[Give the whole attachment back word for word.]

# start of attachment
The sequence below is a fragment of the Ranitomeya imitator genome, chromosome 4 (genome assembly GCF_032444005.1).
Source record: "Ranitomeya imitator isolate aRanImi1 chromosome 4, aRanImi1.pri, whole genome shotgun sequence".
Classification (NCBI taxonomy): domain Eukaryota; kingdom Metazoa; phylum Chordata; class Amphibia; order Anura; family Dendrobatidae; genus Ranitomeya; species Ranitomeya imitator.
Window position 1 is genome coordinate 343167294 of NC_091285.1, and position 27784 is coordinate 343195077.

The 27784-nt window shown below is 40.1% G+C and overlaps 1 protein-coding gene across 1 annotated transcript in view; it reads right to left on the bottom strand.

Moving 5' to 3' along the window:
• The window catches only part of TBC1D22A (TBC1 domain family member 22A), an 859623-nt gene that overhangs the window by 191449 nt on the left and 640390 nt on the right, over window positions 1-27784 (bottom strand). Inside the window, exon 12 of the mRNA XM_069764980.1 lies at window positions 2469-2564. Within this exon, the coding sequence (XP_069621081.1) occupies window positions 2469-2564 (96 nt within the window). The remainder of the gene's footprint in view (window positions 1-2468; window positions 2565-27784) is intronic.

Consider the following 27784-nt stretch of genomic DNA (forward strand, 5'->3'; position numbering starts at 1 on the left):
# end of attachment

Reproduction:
The sequence below is a fragment of the Ranitomeya imitator genome, chromosome 4 (genome assembly GCF_032444005.1).
Source record: "Ranitomeya imitator isolate aRanImi1 chromosome 4, aRanImi1.pri, whole genome shotgun sequence".
Classification (NCBI taxonomy): domain Eukaryota; kingdom Metazoa; phylum Chordata; class Amphibia; order Anura; family Dendrobatidae; genus Ranitomeya; species Ranitomeya imitator.
Window position 1 is genome coordinate 343167294 of NC_091285.1, and position 27784 is coordinate 343195077.

The 27784-nt window shown below is 40.1% G+C and overlaps 1 protein-coding gene across 1 annotated transcript in view; it reads right to left on the bottom strand.

Moving 5' to 3' along the window:
• The window catches only part of TBC1D22A (TBC1 domain family member 22A), an 859623-nt gene that overhangs the window by 191449 nt on the left and 640390 nt on the right, over window positions 1-27784 (bottom strand). Inside the window, exon 12 of the mRNA XM_069764980.1 lies at window positions 2469-2564. Within this exon, the coding sequence (XP_069621081.1) occupies window positions 2469-2564 (96 nt within the window). The remainder of the gene's footprint in view (window positions 1-2468; window positions 2565-27784) is intronic.

Consider the following 27784-nt stretch of genomic DNA (forward strand, 5'->3'; position numbering starts at 1 on the left):